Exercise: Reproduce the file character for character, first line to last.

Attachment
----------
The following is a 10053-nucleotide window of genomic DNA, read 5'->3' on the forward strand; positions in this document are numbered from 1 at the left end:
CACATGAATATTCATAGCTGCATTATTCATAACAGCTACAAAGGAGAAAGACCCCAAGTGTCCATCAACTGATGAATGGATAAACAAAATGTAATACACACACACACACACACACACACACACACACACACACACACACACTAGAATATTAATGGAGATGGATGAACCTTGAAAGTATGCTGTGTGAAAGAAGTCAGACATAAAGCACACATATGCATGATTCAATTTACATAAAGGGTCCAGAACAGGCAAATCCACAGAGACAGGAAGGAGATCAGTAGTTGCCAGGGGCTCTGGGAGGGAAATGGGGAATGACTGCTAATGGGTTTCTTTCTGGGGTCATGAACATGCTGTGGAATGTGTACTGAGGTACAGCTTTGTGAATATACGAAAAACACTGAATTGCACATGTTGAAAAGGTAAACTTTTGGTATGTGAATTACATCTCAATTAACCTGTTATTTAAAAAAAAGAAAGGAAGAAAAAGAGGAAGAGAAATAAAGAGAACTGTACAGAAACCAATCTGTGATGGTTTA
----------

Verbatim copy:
The following is a 10053-nucleotide window of genomic DNA, read 5'->3' on the forward strand; positions in this document are numbered from 1 at the left end:
CACATGAATATTCATAGCTGCATTATTCATAACAGCTACAAAGGAGAAAGACCCCAAGTGTCCATCAACTGATGAATGGATAAACAAAATGTAATACACACACACACACACACACACACACACACACACACACACACACACTAGAATATTAATGGAGATGGATGAACCTTGAAAGTATGCTGTGTGAAAGAAGTCAGACATAAAGCACACATATGCATGATTCAATTTACATAAAGGGTCCAGAACAGGCAAATCCACAGAGACAGGAAGGAGATCAGTAGTTGCCAGGGGCTCTGGGAGGGAAATGGGGAATGACTGCTAATGGGTTTCTTTCTGGGGTCATGAACATGCTGTGGAATGTGTACTGAGGTACAGCTTTGTGAATATACGAAAAACACTGAATTGCACATGTTGAAAAGGTAAACTTTTGGTATGTGAATTACATCTCAATTAACCTGTTATTTAAAAAAAAGAAAGGAAGAAAAAGAGGAAGAGAAATAAAGAGAACTGTACAGAAACCAATCTGTGATGGTTTA